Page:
Leane joins her Sisters and is shocked that Siuan didn’t summon her. The Amyrlin Seat immediately realizes what has happened and leaves to pursue the boy, who must not be allowed to escape.

Cutting the Shield

Moiraine, Rand, and Lan find the Waygate in a walled part of the city. The Aes Sedai tells Rand he must open it, but Lan interjects. The Warder asks Rand to study Moiraine with the True Source and tell him what he sees. Moiraine is embarrassed, believing herself stilled, and asks Lan to stop.

Moiraine (Rosamund Pike) is out in the open with Rand (Josha Stradowski) and Lan (Daniel Henney), who carry torches.
Moiraine (Rosamund Pike), Rand (Josha Stradowski), and Lan (Daniel Henney) escape Cairhien.

Rand can see a knot of light over Moiraine’s chest, a weave of saidin left in place. Moiraine believes such a feat is impossible with the One Power, but Lan has been studying the Age of Legends. He found a story of a lost ability the Forsaken possessed. They could tie off their weaves.

Lan never understood how Moiraine was still able to function while stilled and has discovered it is just a shield that Ishamael has tied in place. Rand should be able to cut through it.

Moiraine says she trusts Rand to do this despite his lack of control and experience with the One Power. Moiraine’s only hope of regaining her magic is for Rand to help, but placing her trust in him is a turning point for the character. The repercussions of this on their relationship will be fascinating to discover, but for now, Rand must do this one deed.

Rand embraces the Source and summons weaves of Fire that he channels to a point. The trembling blade of fire reaches Moiraine and slices through the knot. She can suddenly feel the True Source again, and Moriaine is overwhelmed with joy and relief.

Humbled, the Aes Sedai thanks Rand and her Warder and opens the Waygate. Before they can leave, Siuan catches up to them, shields Rand, and sends Lan to the floor with the One Power.


Siuan orders Moiraine to close the Waygate, but her lover refuses. The Amyrlin Seat accuses Moiraine of lying about being stilled, but Moiraine denies this, too. She has been more honest to Siuan than to anyone else.

Siuan tells Moiraine that they have failed and the stakes are too high to fail again. She orders her again to close the Waygate, but Moiraine wearily declines.

Siuan reminds Moiraine of her oath. In Season 1, Episode 6, Moiraine swore to obey Siuan on the Oath Road, and that pledge is unbreakable. Moiraine cannot believe her closest confidante would manipulate her this way, but Siuan commands her to do as she says and close the Waygate.

Moiraine is bound by the One Power to obey and is forced against her will to do as Siuan says. Her body and actions defy her will, and she closes the gateway. Neither Siuan nor Moiraine can believe what they’ve done, and I fear this relationship is irretrievable.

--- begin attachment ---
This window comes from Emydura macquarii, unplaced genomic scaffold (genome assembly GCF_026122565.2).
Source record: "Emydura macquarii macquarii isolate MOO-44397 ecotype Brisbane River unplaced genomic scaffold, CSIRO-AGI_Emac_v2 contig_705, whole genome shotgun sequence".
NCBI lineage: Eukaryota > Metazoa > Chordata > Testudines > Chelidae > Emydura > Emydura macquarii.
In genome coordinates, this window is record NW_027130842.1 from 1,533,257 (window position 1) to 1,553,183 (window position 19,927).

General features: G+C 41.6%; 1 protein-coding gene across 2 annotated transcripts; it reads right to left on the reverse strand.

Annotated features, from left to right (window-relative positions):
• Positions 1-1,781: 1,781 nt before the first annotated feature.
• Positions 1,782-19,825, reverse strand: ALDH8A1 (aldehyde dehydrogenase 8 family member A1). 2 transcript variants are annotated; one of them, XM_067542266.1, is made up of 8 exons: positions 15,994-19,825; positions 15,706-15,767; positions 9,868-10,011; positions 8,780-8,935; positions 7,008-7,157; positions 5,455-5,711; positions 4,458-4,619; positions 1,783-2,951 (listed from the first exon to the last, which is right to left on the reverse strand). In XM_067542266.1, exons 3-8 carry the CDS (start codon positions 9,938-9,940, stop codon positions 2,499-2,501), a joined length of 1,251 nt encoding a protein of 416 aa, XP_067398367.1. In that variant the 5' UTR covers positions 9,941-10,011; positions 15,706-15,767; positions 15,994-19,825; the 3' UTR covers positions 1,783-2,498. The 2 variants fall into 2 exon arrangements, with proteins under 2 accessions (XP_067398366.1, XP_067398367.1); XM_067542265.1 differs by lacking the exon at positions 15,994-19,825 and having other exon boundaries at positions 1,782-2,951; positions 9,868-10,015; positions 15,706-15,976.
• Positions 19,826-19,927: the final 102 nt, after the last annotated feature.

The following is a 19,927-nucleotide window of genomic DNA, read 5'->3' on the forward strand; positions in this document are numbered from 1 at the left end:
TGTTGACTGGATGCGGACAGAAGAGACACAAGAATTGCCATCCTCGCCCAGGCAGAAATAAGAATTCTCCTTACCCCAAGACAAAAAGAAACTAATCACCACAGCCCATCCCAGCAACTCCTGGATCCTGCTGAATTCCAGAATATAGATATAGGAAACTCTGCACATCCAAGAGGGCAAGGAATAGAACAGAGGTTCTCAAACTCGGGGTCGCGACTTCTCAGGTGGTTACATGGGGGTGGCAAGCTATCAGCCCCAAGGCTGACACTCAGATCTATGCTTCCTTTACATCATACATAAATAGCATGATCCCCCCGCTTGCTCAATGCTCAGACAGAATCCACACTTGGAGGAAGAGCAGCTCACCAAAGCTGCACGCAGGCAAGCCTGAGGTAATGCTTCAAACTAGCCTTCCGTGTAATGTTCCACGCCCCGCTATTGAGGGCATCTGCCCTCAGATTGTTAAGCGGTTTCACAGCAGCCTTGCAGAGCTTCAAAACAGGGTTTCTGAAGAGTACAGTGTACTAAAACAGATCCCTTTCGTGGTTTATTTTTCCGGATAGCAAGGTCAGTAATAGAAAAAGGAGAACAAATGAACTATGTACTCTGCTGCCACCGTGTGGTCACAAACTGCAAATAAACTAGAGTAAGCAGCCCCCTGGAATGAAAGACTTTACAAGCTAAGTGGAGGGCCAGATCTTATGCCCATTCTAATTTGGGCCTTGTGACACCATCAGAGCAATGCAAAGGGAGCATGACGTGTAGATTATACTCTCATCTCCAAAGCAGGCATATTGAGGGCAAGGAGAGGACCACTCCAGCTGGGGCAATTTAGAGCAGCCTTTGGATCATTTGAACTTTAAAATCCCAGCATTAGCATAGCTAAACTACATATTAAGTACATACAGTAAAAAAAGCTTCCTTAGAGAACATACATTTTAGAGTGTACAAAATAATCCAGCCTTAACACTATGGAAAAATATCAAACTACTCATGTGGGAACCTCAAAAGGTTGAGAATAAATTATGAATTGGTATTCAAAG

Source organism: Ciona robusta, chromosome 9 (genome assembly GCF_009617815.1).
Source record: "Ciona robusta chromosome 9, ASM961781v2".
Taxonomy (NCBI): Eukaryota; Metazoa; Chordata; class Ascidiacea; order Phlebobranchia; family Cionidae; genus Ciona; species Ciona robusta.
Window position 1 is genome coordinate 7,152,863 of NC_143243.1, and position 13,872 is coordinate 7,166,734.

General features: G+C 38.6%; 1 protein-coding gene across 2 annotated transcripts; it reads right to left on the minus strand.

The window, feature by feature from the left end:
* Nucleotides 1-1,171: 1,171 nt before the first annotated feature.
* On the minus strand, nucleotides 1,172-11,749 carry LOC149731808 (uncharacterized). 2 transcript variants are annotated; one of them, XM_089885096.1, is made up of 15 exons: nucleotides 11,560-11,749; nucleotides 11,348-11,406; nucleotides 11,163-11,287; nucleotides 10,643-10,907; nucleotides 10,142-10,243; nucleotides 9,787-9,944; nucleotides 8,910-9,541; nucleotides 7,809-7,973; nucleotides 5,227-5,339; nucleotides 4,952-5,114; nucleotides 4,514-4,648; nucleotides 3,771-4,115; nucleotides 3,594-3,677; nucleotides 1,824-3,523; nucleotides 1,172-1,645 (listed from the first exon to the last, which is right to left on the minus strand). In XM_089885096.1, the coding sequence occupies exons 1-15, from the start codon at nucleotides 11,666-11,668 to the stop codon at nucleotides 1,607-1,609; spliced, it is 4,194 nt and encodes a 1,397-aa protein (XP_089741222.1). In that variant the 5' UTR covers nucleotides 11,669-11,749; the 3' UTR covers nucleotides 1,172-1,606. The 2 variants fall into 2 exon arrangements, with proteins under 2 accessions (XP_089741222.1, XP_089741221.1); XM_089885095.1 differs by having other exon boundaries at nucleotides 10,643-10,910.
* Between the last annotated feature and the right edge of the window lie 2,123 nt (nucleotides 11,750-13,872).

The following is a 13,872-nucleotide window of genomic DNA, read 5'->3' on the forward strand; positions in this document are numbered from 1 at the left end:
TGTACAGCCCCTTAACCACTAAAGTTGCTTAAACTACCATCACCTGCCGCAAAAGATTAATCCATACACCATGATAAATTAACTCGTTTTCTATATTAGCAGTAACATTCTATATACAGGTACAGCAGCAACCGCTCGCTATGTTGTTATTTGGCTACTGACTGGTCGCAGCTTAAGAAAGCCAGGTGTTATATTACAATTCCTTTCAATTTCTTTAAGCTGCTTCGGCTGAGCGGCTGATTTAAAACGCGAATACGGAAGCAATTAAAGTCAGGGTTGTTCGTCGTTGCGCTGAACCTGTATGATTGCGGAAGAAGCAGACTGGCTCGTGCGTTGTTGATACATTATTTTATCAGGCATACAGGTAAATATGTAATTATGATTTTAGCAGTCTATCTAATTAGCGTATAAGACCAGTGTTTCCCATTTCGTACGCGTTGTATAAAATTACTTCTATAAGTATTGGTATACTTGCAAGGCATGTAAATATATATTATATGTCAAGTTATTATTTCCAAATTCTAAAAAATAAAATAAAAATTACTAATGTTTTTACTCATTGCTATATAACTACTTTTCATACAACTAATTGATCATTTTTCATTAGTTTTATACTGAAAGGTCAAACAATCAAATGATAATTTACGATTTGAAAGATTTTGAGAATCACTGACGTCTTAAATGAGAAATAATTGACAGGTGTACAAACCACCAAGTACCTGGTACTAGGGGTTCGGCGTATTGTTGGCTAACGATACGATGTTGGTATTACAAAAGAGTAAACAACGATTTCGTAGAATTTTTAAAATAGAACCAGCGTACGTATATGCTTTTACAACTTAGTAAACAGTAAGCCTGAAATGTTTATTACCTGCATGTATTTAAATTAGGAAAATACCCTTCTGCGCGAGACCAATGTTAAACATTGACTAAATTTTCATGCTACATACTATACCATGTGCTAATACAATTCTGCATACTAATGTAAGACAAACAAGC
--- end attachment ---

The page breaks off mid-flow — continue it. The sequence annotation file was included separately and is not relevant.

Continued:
Lanfear appears, and Siuan tries to form a weave but is quickly knocked down by the Forsaken. The shield on Rand drops, and he moves to stop Lanfear from killing Moiraine. He tells Lanfear that if she wants his help, she can’t kill the Aes Sedai. The Forsaken is pleased Rand behaves more like Lews Therin each day.

Lanfear (Natasha O'Keeffe) is lit by a flaming torch that is lodged in a grated barrel. She is tracking Moiraine and the others down at night.
Lanfear (Natasha O’Keeffe)

Siuan stirs on the floor, but Lanfear doesn’t finish her off, preferring a broken Amyrlin to a dead one. Instead, she reopens the Waygate and enters the Ways.

Rand and Lan follow while Moiraine stares down at Siuan, remembering their happy times in the White Tower together. Visions of past and present bring a heartbreaking denouement to the episode, and Moiraine finally goes into the Ways with the others. The visual of Moiraine, Lan, and Rand working with Lanfear is one we never expected to see.

Daes Dae’mar Rating

It isn’t until Egwene uses a blast of Air to clear the beach of Falme that I begin to warm to this episode. The lead-up to that fulfilling show of Egwene’s strength was peppered by small scenes that stopped short of their purpose.

The exciting stuff is preserved for the final stretch of this breakneck episode, and the closing moments can account for much of my rating, which is a generous 8 out of 10.

A golden-eyed wolf on a blue background. White typography reads "8/10" which is The Shining Walls rating for The Wheel of Time Season 2 Episode 7, Daes Dae’mar.

The transitions are exhibited to a fault, at least early on. Name and place drops lead to short scenes involving the telegraphed target before they end too early and with another signpost. It is unsubtle, overstated, and grating to watch.

Of course, this device is used by most TV shows and has worked well for The Wheel of Time all season. It’s just that Daes Dae’mar lays it on too thick for my liking, and “The Great Game” is all about subtlety.